Scott Nicholas writes at the Linux Foundation blog:
A key goal of some open collaboration efforts — whether source code or specification oriented — is to prevent technical ‘drift’ away from a core set of functions or interfaces. Projects seek a means to communicate — and know — that if a downstream product or open source project is held out as compatible with the project’s deliverable, that product or component is, in fact, compatible. Such compatibility strengthens the ecosystem by providing end-users with confidence that data and solutions from one environment can work in another conformant environment with minimal friction. It also provides product and solution providers a stable set of known interfaces they can depend on for their commercially supported offerings.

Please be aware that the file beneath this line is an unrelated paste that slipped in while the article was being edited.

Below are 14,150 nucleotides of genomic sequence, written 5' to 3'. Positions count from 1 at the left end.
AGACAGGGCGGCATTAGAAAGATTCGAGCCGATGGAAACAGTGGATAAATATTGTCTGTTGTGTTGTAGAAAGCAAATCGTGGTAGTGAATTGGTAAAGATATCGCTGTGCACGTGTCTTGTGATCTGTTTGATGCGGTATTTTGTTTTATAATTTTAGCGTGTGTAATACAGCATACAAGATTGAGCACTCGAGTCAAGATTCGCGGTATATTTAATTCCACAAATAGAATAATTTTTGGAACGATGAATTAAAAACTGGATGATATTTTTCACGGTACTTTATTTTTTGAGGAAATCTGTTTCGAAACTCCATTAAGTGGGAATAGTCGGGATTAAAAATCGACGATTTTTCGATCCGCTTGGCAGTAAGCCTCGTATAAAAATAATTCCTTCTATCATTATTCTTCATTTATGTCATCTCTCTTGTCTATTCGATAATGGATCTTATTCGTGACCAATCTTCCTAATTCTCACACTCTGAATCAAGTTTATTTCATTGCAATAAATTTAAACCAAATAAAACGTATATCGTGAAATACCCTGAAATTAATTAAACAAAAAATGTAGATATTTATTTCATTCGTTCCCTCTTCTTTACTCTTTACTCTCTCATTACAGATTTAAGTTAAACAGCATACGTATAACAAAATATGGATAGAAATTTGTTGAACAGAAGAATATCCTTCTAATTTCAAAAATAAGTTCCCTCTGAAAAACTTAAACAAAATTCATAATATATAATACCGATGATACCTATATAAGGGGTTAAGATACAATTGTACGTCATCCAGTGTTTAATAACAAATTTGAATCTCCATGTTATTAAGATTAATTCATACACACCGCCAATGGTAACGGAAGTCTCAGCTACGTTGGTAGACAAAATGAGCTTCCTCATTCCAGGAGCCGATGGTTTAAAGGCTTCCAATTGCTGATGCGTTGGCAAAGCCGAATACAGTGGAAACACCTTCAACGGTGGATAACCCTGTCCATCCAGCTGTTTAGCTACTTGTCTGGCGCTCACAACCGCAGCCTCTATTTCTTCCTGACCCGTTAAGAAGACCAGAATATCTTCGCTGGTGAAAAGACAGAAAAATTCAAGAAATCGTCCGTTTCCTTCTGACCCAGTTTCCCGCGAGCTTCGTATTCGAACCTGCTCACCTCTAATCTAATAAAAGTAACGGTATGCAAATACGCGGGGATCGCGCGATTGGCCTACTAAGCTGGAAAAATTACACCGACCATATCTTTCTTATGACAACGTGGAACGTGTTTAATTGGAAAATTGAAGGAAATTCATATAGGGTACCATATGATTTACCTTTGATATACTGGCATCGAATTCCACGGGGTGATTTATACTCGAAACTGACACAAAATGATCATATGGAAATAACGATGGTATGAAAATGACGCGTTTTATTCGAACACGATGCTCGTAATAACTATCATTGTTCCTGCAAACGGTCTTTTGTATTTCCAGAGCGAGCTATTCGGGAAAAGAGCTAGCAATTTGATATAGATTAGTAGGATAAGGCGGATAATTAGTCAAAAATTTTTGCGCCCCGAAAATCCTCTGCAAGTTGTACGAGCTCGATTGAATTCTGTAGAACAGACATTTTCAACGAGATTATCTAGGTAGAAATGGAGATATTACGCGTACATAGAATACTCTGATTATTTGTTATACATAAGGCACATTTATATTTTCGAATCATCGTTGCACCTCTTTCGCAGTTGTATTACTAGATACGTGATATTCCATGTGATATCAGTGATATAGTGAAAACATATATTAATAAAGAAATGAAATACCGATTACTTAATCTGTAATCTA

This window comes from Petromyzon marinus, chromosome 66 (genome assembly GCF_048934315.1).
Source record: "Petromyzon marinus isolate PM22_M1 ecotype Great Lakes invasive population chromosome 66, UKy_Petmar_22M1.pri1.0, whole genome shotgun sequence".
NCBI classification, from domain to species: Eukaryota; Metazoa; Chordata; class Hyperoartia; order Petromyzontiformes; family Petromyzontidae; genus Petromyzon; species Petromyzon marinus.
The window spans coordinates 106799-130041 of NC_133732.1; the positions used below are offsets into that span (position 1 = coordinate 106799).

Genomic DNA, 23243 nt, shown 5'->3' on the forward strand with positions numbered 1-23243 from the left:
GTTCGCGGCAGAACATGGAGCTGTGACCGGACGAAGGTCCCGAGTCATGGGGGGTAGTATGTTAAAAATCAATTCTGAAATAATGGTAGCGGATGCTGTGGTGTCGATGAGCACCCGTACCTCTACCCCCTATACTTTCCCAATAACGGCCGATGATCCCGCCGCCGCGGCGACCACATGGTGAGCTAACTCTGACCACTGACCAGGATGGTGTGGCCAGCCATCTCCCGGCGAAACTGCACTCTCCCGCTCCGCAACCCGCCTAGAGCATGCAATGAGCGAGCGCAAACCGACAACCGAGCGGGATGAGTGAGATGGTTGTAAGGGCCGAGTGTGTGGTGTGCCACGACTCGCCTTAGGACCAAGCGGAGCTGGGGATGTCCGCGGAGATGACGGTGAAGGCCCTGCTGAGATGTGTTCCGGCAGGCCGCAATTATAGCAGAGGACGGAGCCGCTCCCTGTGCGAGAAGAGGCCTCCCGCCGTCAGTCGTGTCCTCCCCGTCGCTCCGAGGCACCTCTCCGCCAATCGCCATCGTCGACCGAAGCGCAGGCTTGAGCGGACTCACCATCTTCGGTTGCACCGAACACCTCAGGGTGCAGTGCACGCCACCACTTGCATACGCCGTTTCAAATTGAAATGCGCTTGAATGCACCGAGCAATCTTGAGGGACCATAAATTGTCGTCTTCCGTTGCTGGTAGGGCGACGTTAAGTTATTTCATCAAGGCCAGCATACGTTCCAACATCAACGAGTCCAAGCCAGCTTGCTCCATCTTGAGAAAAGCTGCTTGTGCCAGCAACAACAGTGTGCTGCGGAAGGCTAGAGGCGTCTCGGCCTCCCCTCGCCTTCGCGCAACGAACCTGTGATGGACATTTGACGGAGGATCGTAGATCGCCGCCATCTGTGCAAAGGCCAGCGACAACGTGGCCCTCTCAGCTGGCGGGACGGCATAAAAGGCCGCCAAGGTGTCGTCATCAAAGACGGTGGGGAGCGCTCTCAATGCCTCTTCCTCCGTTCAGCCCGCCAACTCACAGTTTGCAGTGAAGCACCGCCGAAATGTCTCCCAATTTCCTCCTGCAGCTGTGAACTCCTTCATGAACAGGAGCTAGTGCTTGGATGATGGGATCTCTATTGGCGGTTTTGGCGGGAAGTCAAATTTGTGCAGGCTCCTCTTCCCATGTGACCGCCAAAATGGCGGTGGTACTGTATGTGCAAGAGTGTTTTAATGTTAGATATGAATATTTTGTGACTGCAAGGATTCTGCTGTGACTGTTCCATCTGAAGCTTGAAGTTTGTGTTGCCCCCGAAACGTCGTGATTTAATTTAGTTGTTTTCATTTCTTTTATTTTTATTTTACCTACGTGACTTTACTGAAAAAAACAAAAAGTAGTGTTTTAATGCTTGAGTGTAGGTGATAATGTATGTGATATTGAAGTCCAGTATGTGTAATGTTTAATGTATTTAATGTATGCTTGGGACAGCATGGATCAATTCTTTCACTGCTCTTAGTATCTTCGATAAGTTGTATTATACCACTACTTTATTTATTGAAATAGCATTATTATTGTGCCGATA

A trademark conformance program, which is one supporting program that the LF offers its projects, can be used to encourage conformance with the project’s code base or interfaces. Anyone can use the open source project code however they want — subject to the applicable open source license — but if a downstream solution wants to describe itself as conformant using the project’s conformance trademark, it must meet the project’s definition of “conformant.” Some communities choose to use words other than “conformant” including “certified”, “ready”, or “powered by” in association with commercial uses of the open source codebase. This is the approach that some Linux Foundation projects take to maintain compatibility and reduce fragmentation of code and interfaces.